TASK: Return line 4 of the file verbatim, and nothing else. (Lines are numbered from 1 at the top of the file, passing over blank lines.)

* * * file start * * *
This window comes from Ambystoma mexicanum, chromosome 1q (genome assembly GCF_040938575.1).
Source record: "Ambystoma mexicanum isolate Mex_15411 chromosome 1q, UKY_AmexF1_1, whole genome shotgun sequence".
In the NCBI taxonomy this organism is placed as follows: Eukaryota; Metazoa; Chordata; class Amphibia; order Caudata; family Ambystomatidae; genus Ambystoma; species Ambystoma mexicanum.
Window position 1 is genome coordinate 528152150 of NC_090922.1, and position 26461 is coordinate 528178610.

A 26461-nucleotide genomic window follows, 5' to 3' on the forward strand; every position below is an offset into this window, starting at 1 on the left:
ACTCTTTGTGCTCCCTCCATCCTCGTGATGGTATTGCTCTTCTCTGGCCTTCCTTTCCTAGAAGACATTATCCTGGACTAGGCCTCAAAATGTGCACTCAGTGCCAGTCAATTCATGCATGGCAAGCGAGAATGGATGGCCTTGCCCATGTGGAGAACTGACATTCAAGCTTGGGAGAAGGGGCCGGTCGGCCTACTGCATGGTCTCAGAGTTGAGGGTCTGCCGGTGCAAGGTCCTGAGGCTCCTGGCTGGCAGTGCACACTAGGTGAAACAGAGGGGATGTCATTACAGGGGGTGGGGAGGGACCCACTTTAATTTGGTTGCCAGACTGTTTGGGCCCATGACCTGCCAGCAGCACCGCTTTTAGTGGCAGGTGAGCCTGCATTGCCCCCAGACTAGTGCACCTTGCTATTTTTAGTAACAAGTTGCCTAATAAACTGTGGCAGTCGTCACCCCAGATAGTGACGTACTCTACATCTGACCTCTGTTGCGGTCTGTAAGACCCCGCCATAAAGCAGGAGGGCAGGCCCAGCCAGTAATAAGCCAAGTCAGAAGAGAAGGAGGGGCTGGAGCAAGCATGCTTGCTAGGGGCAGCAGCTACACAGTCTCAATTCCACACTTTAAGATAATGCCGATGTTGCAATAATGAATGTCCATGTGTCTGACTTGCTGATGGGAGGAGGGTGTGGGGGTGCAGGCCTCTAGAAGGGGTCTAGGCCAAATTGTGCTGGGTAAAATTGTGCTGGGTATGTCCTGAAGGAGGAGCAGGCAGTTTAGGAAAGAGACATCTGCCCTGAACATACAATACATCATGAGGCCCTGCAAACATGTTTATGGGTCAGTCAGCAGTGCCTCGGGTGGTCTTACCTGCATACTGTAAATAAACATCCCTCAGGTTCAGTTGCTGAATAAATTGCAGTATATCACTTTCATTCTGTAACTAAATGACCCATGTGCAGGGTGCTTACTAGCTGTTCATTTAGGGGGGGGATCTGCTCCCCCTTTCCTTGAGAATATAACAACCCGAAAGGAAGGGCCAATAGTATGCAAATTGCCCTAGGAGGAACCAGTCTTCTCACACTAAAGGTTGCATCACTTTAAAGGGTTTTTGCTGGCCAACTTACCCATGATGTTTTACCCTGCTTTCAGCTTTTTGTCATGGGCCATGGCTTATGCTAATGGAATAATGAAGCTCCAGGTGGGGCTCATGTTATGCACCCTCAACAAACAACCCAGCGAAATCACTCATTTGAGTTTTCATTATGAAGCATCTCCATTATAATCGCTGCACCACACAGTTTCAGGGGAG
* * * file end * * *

Window position 1 is genome coordinate 528152150 of NC_090922.1, and position 26461 is coordinate 528178610.